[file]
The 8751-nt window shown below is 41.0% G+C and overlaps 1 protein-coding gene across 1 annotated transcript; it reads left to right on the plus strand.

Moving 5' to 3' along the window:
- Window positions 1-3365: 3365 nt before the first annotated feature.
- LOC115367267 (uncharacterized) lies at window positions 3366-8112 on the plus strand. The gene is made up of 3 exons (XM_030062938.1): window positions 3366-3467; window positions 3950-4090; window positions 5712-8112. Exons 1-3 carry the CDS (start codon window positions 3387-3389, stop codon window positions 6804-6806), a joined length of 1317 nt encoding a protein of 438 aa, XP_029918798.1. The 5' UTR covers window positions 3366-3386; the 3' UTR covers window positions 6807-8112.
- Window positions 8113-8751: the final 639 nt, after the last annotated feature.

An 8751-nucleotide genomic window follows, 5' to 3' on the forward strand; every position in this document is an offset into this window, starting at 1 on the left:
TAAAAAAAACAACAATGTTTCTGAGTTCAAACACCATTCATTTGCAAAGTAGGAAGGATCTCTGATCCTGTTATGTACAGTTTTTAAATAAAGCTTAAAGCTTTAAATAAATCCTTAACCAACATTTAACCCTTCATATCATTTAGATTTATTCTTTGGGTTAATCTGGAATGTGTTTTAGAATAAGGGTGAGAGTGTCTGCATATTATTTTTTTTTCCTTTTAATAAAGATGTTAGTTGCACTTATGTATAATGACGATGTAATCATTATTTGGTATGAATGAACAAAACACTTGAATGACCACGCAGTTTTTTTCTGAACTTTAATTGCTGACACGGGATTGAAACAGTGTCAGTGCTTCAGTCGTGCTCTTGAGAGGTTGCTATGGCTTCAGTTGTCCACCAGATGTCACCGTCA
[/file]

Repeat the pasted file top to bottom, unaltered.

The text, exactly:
The 8751-nt window shown below is 41.0% G+C and overlaps 1 protein-coding gene across 1 annotated transcript; it reads left to right on the plus strand.

Moving 5' to 3' along the window:
- Window positions 1-3365: 3365 nt before the first annotated feature.
- LOC115367267 (uncharacterized) lies at window positions 3366-8112 on the plus strand. The gene is made up of 3 exons (XM_030062938.1): window positions 3366-3467; window positions 3950-4090; window positions 5712-8112. Exons 1-3 carry the CDS (start codon window positions 3387-3389, stop codon window positions 6804-6806), a joined length of 1317 nt encoding a protein of 438 aa, XP_029918798.1. The 5' UTR covers window positions 3366-3386; the 3' UTR covers window positions 6807-8112.
- Window positions 8113-8751: the final 639 nt, after the last annotated feature.

An 8751-nucleotide genomic window follows, 5' to 3' on the forward strand; every position in this document is an offset into this window, starting at 1 on the left:
TAAAAAAAACAACAATGTTTCTGAGTTCAAACACCATTCATTTGCAAAGTAGGAAGGATCTCTGATCCTGTTATGTACAGTTTTTAAATAAAGCTTAAAGCTTTAAATAAATCCTTAACCAACATTTAACCCTTCATATCATTTAGATTTATTCTTTGGGTTAATCTGGAATGTGTTTTAGAATAAGGGTGAGAGTGTCTGCATATTATTTTTTTTTCCTTTTAATAAAGATGTTAGTTGCACTTATGTATAATGACGATGTAATCATTATTTGGTATGAATGAACAAAACACTTGAATGACCACGCAGTTTTTTTCTGAACTTTAATTGCTGACACGGGATTGAAACAGTGTCAGTGCTTCAGTCGTGCTCTTGAGAGGTTGCTATGGCTTCAGTTGTCCACCAGATGTCACCGTCA